Addis Ababa University to Spearhead Faculty Training
In a bid to address low tertiary enrollment rates (less than 2 percent), the Ethiopian government is developing plans to increase student numbers and, perhaps more importantly, qualified academic staff. Enrollment capacity is being increased by creating new public universities, from nine in 2004 to 22 in 2009, with 10 additional ones under construction. However, the faculty question is a little more thorny.
It is estimated that Ethiopia needs 3,000 PhDs to work as faculty at the public universities. The oldest university, Addis Ababa University (AAU), has not produced sufficient master’s and PhD graduates even for its own requirements. Recruiting foreign faculty has been difficult because of the meager local salaries, while expensive programs to train students overseas have largely failed as students have not returned.
The new plan, therefore, is to train graduates domestically. And AAU is the cornerstone of that plan with initiatives underway to convert the university from a primarily undergraduate institution to a graduate and research university, producing 4-5,000 PhDs over the decade 2009-18. As AAU has no capacity to embark on such a massive undertaking, international cooperation has been sought. Visiting professors come to teach graduate students and also supervise PhD students. Qualified local faculty take the responsibility of overseeing groups of up to eight or 10 graduate students in their respective field. To ensure that the PhD research topics address the priority development needs of the country, all the programs have to be in identified multi- and inter-disciplinary thematic areas.
The government has allocated significant funding to AAU, while a number of partners and donors, notably the Swedish Sida and the World Bank, have also given large grants. Initial results look encouraging. From relatively insignificant numbers only a few years ago, 2010/11 enrollments are over 9,500 for master’s and nearly 1,300 at the doctoral level. There are of course risks inherent in such a scale up of graduate education. These include lack of funds, shortage of experienced local faculty to supervise PhD candidates and uncertainty of the supply of visiting professors and distant PhD supervisors, all of which could jeopardize the quality of the graduate programs.
August 17, 2011
Quality Assurance Agency Closes 5 Private Colleges
The Higher Education Relevance and Quality Agency (HERQA) announced in September that it had banned five private higher education institutions from operating because they did not meet HERQA quality standards.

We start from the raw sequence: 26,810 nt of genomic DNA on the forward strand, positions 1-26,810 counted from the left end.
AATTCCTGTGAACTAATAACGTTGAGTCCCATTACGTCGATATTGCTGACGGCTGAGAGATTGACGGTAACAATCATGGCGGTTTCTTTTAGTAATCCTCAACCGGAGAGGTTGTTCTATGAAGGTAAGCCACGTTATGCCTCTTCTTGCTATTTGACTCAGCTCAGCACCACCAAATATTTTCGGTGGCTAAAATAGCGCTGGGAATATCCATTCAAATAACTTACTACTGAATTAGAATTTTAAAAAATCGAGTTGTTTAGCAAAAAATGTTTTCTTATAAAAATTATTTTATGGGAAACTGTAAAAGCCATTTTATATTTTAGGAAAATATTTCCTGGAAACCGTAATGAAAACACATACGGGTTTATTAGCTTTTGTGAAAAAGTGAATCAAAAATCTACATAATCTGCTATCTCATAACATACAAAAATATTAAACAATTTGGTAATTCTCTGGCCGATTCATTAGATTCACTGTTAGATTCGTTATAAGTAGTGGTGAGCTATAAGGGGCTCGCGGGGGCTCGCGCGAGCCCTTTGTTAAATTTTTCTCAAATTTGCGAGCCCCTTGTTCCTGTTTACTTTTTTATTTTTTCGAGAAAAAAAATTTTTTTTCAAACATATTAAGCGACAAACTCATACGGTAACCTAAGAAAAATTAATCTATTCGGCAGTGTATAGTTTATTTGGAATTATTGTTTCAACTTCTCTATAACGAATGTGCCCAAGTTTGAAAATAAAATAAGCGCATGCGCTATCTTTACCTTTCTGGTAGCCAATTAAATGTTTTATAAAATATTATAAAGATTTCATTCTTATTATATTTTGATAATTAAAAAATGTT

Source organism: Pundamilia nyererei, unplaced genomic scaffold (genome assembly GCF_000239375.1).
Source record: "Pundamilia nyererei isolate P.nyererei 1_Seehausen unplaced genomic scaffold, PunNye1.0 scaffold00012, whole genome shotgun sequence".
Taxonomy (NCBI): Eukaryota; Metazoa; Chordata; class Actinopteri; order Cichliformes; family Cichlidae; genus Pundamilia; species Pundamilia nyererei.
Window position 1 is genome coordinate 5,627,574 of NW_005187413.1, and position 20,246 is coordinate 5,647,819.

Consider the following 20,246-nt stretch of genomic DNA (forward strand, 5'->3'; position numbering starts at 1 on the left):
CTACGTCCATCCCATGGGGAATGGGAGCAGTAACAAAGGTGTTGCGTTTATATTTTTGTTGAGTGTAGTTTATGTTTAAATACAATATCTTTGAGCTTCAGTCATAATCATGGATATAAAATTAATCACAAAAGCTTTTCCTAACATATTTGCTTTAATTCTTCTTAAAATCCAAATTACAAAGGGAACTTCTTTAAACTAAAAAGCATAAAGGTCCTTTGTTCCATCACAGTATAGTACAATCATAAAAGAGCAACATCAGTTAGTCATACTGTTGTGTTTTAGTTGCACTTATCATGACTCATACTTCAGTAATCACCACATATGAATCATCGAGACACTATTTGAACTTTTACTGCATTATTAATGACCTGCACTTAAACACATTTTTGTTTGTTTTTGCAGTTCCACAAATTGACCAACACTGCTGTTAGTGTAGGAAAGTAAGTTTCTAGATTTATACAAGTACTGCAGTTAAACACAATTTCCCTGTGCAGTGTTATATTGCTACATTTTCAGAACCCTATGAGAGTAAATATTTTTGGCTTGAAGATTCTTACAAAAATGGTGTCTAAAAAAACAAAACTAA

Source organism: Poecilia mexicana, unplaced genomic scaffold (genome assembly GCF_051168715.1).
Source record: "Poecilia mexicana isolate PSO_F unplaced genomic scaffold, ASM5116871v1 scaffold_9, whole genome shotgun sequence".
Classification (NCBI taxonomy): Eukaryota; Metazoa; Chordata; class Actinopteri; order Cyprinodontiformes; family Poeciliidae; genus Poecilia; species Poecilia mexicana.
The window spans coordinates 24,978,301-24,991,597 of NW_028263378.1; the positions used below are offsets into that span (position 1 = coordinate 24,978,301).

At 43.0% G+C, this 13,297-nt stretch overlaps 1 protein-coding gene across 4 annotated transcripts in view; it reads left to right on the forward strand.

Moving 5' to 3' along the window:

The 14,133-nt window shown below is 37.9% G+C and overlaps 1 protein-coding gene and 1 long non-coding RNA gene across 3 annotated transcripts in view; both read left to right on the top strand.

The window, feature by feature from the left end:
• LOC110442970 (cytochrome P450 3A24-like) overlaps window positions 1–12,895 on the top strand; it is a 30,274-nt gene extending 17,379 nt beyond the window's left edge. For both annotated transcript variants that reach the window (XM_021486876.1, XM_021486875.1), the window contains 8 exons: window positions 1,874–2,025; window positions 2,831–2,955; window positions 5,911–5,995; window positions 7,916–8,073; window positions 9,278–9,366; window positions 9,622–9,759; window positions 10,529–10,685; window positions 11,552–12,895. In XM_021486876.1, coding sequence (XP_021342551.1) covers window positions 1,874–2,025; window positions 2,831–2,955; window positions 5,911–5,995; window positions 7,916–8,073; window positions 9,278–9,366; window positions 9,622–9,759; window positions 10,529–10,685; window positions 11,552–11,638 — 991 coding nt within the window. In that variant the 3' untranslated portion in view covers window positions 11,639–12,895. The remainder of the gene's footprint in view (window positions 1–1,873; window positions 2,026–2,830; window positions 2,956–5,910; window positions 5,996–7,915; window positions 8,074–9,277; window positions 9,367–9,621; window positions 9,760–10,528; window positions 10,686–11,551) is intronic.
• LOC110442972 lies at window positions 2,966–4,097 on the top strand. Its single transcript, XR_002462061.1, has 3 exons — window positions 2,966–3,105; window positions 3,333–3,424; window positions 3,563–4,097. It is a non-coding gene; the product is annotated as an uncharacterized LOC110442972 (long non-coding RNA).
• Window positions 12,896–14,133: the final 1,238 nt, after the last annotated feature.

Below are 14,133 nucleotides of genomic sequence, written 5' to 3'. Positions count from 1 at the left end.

The agency also said it had given another 13 private colleges one year to improve their standards or face closure. General Director of HERQA, Dr Tesfaye Teshome, said that the five banned private institutions would not be allowed to continue as education centers. He also explained that private institutions of higher education are graded on a three-point scale from A to C. Schools graded with a C are considered to have a ‘visible shortfall,’ while those with an A grade are considered to have met all minimum quality standards.
According to Tesfaye, 57 institutions have been graded Level A and 13 institutions are categorized Level B. The Level C grade is subdivided into two categories (C1 and C2). A Level C1 classification indicates that despite the existence of visible shortfalls in some key areas, institutions are of sufficient quality to be given the chance to demonstrate improvement over a set period while also staying operational. Level C2 is essentially a failing grade resulting in a school’s closure.
The five colleges that received a C2 grade are Hayome College of Health Science (Ambo), Nile College (Mekelle), Aleph College of Health (Awassa), Orbit Information Technology College (Addis Ababa), Beklo Bet Campus, and Fura College (Yirgalem).
September 7, 2011
Government Looks to Private sector to Relieve Demand on Public Universities
The Ghanaian government is considering more private involvement in the provision of tertiary education as the public sector continues to suffer from a funding squeeze due to huge demand on the national budget and pressure from increasing student enrollments.
Education Minister Betty Mould-Iddrisu said in August at a national dialog on sustainable funding for the tertiary sector that high demand for tertiary education in recent years had in most cases outstripped supply in physical infrastructure, constraining capacity in institutions and placing pressure on public resources.
The minister said a draft bill was being considered by parliament, and a concept paper for re-positioning polytechnic education was “receiving serious attention.” On the government’s move to increase private sector participation in tertiary education, the minister said there were currently about 55 accredited tertiary institutions in Ghana.
“The evidence is that while some of the private institutions have succeeded in introducing innovations in course design and delivery in response to challenges in the labor market, others have given cause for worry about the quality of education they provide.”
She said the involvement of the private sector had also generated other issues, such as whether the government should subsidize private tertiary education and what form that should take.
– University World News
August 28, 2011
Microsoft Engineer Sees Vision for IT University Come to Fruition
Ashesi University in Ghana started classes in information technology a decade ago, and now the university, which was the brainchild of a Microsoft engineer, finally has its own campus. The university is moving from rented space in the capital city of Accra to a 100-acre suburban campus, which formally opened at the end of August.
A contingent of supporters from the United States, many with Microsoft ties, was expected to join ambassadors, Ghanaian officials and village chiefs for the opening. Several said the campus is much more than a collection of new buildings for the school. It represents the vision and commitment of Patrick Awuah, who left the security of a job writing software in Redmond to pursue his dream of building a university in his homeland.
Awuah’s goal when he left for Ghana in 1997 was to offer Ivy League-standard education in Africa, to create ethical, broadminded leaders who would go on to elevate the continent. Ashesi began offering classes in 2002, and enrollment has grown from 30 to about 500. Current capacity will eventually be for 2,000 students. Most graduates have stayed in Africa and all have jobs in fields such as finance, technology and education.